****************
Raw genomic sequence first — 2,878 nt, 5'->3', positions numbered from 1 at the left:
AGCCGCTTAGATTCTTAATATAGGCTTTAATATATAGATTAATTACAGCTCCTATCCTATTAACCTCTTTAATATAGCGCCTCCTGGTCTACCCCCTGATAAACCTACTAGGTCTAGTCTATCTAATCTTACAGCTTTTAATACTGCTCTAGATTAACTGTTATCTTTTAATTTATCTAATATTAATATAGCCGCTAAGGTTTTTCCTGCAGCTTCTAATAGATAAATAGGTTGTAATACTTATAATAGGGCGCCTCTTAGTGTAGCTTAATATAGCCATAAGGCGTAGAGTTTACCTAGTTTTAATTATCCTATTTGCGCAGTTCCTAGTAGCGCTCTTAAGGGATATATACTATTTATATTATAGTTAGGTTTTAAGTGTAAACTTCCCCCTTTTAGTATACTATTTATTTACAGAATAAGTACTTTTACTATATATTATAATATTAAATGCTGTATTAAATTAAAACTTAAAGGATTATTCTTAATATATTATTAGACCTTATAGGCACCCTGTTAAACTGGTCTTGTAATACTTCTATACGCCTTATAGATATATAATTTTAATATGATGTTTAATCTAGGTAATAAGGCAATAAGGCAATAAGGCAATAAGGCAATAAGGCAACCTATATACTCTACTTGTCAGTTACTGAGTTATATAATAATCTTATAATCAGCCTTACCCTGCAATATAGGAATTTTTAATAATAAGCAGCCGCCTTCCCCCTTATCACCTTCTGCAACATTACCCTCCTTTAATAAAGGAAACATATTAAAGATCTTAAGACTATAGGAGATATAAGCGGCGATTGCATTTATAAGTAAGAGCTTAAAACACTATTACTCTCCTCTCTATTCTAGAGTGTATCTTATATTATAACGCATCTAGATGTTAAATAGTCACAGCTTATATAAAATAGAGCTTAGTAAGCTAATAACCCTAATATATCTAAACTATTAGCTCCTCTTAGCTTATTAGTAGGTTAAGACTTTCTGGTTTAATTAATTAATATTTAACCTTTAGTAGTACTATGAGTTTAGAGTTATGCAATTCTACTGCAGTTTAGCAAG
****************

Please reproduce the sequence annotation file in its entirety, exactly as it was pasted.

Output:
Raw genomic sequence first — 2,878 nt, 5'->3', positions numbered from 1 at the left:
AGCCGCTTAGATTCTTAATATAGGCTTTAATATATAGATTAATTACAGCTCCTATCCTATTAACCTCTTTAATATAGCGCCTCCTGGTCTACCCCCTGATAAACCTACTAGGTCTAGTCTATCTAATCTTACAGCTTTTAATACTGCTCTAGATTAACTGTTATCTTTTAATTTATCTAATATTAATATAGCCGCTAAGGTTTTTCCTGCAGCTTCTAATAGATAAATAGGTTGTAATACTTATAATAGGGCGCCTCTTAGTGTAGCTTAATATAGCCATAAGGCGTAGAGTTTACCTAGTTTTAATTATCCTATTTGCGCAGTTCCTAGTAGCGCTCTTAAGGGATATATACTATTTATATTATAGTTAGGTTTTAAGTGTAAACTTCCCCCTTTTAGTATACTATTTATTTACAGAATAAGTACTTTTACTATATATTATAATATTAAATGCTGTATTAAATTAAAACTTAAAGGATTATTCTTAATATATTATTAGACCTTATAGGCACCCTGTTAAACTGGTCTTGTAATACTTCTATACGCCTTATAGATATATAATTTTAATATGATGTTTAATCTAGGTAATAAGGCAATAAGGCAATAAGGCAATAAGGCAATAAGGCAACCTATATACTCTACTTGTCAGTTACTGAGTTATATAATAATCTTATAATCAGCCTTACCCTGCAATATAGGAATTTTTAATAATAAGCAGCCGCCTTCCCCCTTATCACCTTCTGCAACATTACCCTCCTTTAATAAAGGAAACATATTAAAGATCTTAAGACTATAGGAGATATAAGCGGCGATTGCATTTATAAGTAAGAGCTTAAAACACTATTACTCTCCTCTCTATTCTAGAGTGTATCTTATATTATAACGCATCTAGATGTTAAATAGTCACAGCTTATATAAAATAGAGCTTAGTAAGCTAATAACCCTAATATATCTAAACTATTAGCTCCTCTTAGCTTATTAGTAGGTTAAGACTTTCTGGTTTAATTAATTAATATTTAACCTTTAGTAGTACTATGAGTTTAGAGTTATGCAATTCTACTGCAGTTTAGCAAG